Wondering what it takes to qualify for a home loan in 2014? You’re not alone. Of all the questions we receive each week, roughly 70% of them have to do with mortgage qualifications and requirements in 2014. In short, people want to know what it takes to get a loan these days.
So we put some feelers out, to help answer this frequently asked question. Over the last few months, the Home Buying Institute has conducted a number of informal surveys of lenders across the U.S. We wanted to learn more about the mortgage qualification criteria they are using in 2014, and how things have changed over the past few years.
Looking Back: Why Mortgage Qualifications Got Tougher
The mortgage industry has changed dramatically over the last few years. It has gone from one extreme to the other, and is now somewhere in the middle.
In the early to mid 2000s, mortgage qualification criteria in the U.S. were fairly lax. Those were the days when almost anyone could qualify for a home loan. But then came the housing market collapse and economic recession. In the wake of that crisis, lenders increased their standards across the board. Suddenly, it was a lot harder to qualify for a loan. So the “pendulum” swung from one extreme to the other, an over-correction of sorts.
Today: Some Signs of Easing in 2014
Today, in 2014, we are finally seeing signs of easing within the lending industry. According to the July 2014 “Senior Loan Officer Opinion Survey” conducted by the Federal Reserve, nearly one-fourth of all banks surveyed had eased their mortgage lending standards within the previous three months.
Other signs of industry-wide easing include the following:
- Average credit scores among closed loans have dropped over the last two years.
- Average debt-to-income ratios among closed loans have increased in the last two years.
- Several big-name lenders have announced lower credit-score requirements for borrowers.
To be clear, this doesn’t mean that just anyone can land a home loan in 2014. Mortgage qualification requirements will never regress to the “anything goes” days of the housing boom (nor should we hope for that). In fact, new lending rules have been put in place to prevent such a thing. But it does seem to be getting easier for well-qualified borrowers to obtain financing.
The million-dollar question is, what is the definition of a “qualified” borrower in the current market? That’s another question we asked lenders. Here’s what they told us…
Current Mortgage Standards at a Glance
So, what are lenders looking for these days when reviewing applicants? Here’s a snapshot of a reasonably qualified borrower based on current mortgage-qualification standards and trends:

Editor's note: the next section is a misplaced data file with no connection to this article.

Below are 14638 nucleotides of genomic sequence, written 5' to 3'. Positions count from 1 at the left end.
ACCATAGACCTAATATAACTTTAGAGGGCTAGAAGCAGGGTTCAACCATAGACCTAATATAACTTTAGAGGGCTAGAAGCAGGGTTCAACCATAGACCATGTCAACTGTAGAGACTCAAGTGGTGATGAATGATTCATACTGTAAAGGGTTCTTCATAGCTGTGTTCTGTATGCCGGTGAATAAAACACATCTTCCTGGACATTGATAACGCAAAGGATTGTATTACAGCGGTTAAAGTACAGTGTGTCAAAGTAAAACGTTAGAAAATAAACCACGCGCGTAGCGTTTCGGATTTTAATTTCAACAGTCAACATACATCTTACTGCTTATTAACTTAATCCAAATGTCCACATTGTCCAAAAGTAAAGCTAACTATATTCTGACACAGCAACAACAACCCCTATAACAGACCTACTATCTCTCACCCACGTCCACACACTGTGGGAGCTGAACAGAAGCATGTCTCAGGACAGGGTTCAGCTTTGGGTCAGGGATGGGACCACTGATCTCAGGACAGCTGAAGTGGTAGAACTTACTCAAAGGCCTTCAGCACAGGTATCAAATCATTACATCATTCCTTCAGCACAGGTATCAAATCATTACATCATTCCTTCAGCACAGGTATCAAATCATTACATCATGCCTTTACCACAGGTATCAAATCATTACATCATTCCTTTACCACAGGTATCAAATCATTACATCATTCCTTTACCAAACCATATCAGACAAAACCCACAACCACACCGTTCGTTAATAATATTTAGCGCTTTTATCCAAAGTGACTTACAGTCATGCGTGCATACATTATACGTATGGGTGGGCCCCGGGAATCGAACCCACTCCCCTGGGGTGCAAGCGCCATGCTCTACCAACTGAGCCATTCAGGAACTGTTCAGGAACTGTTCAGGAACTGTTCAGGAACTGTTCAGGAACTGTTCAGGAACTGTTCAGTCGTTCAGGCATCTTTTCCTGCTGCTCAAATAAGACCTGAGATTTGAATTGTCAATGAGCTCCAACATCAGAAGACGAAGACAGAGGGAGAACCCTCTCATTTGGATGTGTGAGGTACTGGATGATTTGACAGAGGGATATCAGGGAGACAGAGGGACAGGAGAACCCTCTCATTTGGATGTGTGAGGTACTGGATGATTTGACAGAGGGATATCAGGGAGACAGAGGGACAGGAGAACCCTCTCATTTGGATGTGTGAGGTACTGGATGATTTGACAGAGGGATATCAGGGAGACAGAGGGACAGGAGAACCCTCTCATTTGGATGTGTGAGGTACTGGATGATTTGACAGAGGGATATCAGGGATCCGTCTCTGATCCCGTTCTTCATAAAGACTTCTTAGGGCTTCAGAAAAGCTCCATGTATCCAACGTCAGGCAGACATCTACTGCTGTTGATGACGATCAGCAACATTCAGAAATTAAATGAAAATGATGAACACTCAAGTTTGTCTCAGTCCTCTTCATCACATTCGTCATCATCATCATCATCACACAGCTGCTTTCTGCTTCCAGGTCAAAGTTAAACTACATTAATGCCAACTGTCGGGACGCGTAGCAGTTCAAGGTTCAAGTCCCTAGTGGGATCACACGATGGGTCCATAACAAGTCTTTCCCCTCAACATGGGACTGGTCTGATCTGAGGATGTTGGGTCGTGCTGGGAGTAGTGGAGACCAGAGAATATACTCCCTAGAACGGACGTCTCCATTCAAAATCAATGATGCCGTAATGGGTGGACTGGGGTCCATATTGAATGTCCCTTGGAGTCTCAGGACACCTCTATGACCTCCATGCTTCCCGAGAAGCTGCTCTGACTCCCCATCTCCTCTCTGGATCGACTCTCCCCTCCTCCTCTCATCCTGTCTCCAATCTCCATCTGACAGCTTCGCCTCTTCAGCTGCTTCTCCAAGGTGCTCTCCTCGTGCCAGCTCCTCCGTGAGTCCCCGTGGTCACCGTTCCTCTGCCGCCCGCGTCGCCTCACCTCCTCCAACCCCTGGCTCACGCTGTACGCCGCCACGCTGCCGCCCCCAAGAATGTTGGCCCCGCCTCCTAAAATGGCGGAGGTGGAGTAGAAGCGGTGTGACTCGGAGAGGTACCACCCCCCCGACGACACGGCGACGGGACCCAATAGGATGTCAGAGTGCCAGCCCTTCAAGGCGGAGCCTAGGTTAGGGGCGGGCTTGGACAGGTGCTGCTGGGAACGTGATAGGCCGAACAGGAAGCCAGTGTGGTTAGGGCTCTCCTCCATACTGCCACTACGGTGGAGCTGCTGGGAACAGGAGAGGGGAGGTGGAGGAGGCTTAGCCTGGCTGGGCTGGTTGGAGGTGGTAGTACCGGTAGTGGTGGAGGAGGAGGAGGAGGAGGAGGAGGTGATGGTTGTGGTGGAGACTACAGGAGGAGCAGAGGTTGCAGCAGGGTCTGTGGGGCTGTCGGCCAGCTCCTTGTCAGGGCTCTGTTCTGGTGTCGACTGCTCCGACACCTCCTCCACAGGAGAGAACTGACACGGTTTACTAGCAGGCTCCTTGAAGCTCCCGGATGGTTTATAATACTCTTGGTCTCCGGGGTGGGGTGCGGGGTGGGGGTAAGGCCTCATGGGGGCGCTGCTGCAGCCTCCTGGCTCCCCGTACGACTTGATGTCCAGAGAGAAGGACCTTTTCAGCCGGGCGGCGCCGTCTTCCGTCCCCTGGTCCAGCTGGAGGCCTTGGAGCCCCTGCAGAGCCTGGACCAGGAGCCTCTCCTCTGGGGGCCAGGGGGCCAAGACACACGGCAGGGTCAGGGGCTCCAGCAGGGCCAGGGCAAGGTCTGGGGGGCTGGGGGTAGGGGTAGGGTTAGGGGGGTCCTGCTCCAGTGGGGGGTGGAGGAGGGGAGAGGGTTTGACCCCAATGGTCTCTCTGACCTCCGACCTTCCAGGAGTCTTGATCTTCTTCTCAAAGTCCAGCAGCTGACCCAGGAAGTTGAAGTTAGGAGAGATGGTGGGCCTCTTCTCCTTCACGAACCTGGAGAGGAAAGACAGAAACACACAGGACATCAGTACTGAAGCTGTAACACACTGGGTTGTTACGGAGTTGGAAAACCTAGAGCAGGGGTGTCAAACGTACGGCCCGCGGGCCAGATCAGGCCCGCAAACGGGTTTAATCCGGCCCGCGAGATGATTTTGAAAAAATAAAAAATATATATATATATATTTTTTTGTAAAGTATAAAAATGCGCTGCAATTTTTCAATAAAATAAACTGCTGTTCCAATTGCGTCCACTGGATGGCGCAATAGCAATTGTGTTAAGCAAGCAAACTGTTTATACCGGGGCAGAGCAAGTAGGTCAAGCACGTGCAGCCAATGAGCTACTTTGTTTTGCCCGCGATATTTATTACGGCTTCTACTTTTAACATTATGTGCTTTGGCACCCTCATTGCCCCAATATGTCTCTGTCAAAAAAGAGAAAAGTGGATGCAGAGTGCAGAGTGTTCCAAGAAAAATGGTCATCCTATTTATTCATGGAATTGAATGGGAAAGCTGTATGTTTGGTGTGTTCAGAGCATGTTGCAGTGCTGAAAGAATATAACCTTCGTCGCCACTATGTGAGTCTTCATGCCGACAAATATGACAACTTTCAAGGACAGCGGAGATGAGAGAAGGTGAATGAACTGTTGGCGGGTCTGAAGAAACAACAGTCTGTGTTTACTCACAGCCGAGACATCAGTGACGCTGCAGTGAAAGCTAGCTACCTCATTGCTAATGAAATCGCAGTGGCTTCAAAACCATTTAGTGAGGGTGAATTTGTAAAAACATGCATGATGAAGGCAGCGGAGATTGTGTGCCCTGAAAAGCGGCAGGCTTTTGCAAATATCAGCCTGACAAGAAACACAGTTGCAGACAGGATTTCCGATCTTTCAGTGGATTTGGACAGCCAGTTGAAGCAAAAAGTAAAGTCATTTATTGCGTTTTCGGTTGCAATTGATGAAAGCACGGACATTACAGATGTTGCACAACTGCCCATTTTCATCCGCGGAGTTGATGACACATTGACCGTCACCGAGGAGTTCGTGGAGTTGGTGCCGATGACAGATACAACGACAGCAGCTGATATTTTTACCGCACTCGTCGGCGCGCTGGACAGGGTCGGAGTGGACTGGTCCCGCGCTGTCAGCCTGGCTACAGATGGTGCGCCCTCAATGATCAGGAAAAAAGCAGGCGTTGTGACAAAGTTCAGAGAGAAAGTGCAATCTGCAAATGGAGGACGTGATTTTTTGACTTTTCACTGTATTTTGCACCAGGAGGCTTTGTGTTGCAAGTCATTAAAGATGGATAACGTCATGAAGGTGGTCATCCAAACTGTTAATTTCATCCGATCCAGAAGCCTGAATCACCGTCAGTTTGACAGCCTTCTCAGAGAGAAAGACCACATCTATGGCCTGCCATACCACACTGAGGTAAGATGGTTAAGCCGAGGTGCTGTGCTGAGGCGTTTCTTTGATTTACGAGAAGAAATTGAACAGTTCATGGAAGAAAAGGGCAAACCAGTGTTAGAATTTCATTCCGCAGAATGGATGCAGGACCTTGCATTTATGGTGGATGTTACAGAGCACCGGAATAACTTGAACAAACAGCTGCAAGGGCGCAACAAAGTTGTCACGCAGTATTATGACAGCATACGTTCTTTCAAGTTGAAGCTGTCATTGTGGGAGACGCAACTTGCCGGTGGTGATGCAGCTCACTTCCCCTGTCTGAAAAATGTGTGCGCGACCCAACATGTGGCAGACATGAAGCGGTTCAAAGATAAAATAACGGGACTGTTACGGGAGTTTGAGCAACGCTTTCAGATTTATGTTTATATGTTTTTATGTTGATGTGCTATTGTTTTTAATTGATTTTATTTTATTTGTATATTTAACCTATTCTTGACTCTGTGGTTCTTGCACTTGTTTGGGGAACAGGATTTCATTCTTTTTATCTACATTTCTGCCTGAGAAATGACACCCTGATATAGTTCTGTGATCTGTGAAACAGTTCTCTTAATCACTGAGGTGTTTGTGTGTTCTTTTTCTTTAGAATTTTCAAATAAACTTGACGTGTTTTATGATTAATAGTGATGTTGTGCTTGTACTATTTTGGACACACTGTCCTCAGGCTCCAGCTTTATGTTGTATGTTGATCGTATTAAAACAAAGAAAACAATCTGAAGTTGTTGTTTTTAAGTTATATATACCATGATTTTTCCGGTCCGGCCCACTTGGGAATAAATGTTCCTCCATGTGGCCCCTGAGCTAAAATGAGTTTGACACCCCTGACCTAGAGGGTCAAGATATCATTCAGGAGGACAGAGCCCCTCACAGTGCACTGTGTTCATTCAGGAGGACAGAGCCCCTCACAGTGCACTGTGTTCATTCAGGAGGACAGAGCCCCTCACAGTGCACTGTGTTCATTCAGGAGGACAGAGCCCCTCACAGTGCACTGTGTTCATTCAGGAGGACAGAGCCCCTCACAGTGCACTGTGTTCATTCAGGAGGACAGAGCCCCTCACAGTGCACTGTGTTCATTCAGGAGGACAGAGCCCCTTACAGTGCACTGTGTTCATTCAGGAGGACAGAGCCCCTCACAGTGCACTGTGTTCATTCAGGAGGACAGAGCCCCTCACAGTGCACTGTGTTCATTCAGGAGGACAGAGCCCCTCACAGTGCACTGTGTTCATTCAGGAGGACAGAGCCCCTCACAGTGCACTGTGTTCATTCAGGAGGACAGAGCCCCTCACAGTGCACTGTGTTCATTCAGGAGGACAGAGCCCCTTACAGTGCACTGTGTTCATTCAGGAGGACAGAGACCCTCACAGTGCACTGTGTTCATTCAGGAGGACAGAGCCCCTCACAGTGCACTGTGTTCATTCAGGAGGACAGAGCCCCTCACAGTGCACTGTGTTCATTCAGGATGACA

If you have a decent credit score (north of 620), a manageable level of household debt, steady income, and a down payment of at least 3%, you can probably qualify for a home loan in 2014. Generally speaking, the borrower’s total or back-end debt ratio should not exceed 45%. But none of this is set in stone. There are exceptions to most of these lending standards.
Borrowers who are considered well-qualified will have an easier time getting approved for a loan. They’ll also qualify for lower mortgage rates, which could result in significant savings over the long term. These are borrowers with credit scores of 740 or higher, down payments of 10% or more, and very little debt in relation to their gross monthly income.
Reasons for Rejection
There are many reasons why a person could be denied financing by a mortgage lender. In 2014, some of the most common causes of mortgage “rejection” are: (1) Borrower’s credit score is too low. (2) Borrower has too much debt relative to income. (3) Borrower does not have sufficient funds to close the loan. (4) Borrower has been through a short sale, foreclosure and/or bankruptcy in the recent past. (5) Borrower lacks a down payment.
Forthcoming Book on Lending Trends
This article is the harbinger of a bigger project we are working on. Sometime within the next month, the Home Buying Institute will publish an e-book for borrowers entitled How to Qualify for a Home Loan. It will expand on all of the mortgage qualifications mentioned above, as well as other lending trends.
It is based on extensive research and numerous surveys. The e-book will be available at no cost. You can follow us on Twitter to keep up with these and other developments.
Disclaimers: This article provides an overview of mortgage-lending trends and standards in 2014. It is based on feedback from mortgage brokers and loan officers, resulting from numerous surveys and inquiries made over a three-month period. It is also the result of in-depth research involving government reports, industry news, trends and more. This article is not meant to take the place of professional mortgage advice. Every lending scenario is different, because every borrower is different. As a result, some of this information may not apply to your situation. Do not make any financial decisions based solely on the information presented above.